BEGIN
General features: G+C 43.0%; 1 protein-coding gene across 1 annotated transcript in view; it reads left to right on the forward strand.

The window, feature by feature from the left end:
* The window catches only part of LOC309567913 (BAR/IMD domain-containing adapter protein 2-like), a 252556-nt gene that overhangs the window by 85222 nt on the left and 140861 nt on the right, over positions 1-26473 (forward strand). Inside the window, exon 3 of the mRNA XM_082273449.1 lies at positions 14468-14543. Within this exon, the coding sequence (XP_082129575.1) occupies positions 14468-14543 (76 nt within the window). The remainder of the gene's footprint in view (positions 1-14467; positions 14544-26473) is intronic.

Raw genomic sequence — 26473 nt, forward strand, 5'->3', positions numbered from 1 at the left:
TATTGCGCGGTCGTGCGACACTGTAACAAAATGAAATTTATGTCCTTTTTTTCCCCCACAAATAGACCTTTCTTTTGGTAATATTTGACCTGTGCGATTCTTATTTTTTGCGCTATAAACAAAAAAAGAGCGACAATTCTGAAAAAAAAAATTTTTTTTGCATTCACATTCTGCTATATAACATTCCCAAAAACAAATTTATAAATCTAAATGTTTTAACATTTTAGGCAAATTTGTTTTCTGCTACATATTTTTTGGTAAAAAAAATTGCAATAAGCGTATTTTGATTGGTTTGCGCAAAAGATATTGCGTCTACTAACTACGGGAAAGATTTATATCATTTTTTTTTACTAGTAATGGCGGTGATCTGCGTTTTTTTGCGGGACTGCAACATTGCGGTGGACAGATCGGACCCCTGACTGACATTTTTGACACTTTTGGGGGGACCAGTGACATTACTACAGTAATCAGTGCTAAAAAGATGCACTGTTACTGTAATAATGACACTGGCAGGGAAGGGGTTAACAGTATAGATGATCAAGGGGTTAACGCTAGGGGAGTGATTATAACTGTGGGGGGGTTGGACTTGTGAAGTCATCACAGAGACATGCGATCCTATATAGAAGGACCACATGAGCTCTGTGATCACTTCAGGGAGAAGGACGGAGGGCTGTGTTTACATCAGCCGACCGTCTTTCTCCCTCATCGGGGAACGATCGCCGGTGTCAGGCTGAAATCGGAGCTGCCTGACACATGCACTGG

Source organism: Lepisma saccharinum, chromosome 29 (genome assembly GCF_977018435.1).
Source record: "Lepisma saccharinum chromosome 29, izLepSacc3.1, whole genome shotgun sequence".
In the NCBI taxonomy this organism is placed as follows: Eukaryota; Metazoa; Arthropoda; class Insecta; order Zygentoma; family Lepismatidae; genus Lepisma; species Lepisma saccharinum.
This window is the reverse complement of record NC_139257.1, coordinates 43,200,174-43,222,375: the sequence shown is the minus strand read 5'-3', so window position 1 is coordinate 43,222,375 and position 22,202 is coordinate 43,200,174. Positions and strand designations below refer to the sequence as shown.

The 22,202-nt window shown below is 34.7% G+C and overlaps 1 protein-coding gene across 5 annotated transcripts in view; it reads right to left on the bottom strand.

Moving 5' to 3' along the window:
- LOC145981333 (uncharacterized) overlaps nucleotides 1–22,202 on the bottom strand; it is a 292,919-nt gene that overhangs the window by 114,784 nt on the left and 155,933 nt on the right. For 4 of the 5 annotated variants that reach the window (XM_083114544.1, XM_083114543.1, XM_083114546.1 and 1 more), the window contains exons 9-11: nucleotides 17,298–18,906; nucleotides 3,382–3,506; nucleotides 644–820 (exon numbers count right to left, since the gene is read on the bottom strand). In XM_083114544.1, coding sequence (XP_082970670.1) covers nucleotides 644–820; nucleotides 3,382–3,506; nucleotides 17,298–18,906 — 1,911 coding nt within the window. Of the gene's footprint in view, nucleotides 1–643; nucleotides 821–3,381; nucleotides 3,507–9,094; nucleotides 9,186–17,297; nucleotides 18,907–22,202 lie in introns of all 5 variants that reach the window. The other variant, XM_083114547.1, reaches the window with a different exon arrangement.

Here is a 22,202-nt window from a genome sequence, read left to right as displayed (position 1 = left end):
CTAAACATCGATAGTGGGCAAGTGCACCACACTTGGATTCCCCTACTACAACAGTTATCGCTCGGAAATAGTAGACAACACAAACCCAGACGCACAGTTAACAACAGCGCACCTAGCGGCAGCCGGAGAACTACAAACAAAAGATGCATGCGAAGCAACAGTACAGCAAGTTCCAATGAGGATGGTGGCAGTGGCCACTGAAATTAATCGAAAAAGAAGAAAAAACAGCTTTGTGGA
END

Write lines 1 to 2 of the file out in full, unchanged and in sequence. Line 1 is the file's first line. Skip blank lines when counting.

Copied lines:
General features: G+C 43.0%; 1 protein-coding gene across 1 annotated transcript in view; it reads left to right on the forward strand.

The window, feature by feature from the left end: